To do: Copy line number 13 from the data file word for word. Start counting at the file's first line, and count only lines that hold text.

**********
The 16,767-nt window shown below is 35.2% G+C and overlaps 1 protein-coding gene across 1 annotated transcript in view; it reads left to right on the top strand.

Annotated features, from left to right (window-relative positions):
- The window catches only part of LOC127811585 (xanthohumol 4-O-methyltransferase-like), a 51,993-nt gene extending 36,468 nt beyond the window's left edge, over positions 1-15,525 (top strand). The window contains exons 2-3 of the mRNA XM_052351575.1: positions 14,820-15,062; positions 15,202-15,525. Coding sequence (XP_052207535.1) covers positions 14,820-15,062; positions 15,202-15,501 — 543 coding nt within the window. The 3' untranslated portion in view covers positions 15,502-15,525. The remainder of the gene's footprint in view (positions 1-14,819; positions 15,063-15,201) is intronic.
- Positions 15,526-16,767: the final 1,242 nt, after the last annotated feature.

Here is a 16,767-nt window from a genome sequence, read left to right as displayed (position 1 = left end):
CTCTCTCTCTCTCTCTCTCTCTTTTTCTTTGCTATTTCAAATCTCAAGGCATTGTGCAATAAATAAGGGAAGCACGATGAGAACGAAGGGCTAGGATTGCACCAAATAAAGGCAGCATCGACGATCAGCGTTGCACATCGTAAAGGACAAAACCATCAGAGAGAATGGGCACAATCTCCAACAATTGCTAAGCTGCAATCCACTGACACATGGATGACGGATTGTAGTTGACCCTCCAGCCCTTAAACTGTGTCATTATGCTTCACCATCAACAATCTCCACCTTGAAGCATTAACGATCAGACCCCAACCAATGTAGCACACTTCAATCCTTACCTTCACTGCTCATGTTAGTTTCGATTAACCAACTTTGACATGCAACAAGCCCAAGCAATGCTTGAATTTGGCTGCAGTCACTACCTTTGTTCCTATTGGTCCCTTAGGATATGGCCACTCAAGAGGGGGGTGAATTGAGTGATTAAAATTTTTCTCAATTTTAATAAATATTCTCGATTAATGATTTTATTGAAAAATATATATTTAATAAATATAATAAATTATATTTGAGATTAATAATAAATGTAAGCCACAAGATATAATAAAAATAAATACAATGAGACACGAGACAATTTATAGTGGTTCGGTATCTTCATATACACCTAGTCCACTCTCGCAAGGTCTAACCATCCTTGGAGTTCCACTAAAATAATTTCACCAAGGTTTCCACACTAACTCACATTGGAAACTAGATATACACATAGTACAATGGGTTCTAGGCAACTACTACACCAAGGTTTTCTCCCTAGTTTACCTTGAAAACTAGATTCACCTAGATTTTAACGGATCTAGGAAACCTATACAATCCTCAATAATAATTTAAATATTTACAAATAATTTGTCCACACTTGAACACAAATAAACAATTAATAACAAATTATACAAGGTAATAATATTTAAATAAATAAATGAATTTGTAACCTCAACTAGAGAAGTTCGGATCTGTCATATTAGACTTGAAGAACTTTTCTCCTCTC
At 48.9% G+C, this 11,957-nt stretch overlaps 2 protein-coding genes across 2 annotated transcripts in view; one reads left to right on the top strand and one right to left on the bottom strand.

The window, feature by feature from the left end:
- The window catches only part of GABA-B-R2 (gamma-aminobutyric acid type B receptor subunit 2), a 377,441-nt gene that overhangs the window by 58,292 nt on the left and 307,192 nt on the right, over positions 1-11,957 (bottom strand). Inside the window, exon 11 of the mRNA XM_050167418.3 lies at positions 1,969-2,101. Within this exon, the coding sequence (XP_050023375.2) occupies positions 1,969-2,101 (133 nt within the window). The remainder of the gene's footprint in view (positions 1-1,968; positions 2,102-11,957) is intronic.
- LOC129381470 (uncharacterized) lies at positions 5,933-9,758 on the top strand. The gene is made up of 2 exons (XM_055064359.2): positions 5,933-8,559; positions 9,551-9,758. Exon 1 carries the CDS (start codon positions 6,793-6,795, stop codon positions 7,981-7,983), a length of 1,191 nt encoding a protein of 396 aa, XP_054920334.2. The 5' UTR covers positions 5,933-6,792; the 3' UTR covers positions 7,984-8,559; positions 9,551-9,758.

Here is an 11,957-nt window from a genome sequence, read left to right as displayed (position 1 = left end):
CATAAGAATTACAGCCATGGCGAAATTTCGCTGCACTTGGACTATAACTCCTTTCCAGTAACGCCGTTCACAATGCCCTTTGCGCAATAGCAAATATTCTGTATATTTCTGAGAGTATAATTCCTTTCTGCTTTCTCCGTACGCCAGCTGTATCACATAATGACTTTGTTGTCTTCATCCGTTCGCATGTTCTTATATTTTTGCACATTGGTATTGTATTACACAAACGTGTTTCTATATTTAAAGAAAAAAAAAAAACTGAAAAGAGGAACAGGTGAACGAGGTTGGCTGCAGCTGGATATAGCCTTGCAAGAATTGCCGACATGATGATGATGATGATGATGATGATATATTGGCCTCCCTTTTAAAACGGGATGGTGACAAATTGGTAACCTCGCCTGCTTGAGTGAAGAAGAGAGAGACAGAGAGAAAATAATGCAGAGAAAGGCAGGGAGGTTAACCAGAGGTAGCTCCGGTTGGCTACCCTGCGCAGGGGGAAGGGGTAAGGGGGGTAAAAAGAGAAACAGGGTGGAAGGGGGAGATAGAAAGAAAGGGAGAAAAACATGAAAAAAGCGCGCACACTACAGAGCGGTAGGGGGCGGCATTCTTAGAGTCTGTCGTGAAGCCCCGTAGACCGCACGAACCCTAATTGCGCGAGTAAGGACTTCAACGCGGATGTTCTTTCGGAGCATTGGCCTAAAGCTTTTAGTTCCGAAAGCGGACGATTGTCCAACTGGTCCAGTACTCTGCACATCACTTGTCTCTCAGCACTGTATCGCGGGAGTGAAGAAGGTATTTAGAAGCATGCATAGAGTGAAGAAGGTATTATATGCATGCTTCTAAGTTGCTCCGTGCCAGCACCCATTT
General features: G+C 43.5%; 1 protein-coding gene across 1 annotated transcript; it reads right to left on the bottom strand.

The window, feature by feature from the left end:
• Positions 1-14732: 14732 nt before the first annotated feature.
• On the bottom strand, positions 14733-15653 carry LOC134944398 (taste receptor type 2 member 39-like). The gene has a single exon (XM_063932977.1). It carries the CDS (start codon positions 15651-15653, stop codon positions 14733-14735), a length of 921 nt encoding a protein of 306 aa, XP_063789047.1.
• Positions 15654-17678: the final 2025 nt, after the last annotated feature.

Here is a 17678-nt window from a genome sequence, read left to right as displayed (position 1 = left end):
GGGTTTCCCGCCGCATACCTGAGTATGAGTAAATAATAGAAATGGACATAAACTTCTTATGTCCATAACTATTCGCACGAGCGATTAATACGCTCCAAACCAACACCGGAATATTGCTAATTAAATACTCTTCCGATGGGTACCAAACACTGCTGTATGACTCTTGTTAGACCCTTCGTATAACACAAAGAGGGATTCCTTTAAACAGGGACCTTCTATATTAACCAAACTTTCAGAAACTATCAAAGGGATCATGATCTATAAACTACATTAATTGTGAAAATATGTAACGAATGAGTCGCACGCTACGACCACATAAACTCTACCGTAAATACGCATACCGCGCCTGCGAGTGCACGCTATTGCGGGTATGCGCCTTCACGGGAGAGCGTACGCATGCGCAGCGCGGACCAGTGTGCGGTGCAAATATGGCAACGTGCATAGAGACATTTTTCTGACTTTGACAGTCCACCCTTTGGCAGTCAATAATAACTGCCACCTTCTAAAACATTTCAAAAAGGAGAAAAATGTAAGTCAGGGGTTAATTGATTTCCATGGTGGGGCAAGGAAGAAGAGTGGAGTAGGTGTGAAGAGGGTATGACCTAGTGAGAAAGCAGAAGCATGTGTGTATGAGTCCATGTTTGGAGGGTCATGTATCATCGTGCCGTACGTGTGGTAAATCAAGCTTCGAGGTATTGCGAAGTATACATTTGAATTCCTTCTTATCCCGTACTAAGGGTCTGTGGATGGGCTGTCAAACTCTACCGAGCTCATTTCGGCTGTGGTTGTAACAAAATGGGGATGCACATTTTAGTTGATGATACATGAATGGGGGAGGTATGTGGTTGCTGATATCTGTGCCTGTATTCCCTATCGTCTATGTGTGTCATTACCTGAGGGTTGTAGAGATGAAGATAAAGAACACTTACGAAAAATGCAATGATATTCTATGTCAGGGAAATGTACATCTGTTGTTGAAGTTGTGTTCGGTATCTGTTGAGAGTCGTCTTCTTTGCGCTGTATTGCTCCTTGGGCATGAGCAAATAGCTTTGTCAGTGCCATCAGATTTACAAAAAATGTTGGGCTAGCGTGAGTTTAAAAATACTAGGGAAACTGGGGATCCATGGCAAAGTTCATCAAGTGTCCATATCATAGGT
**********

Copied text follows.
General features: G+C 43.5%; 1 protein-coding gene across 1 annotated transcript; it reads right to left on the bottom strand.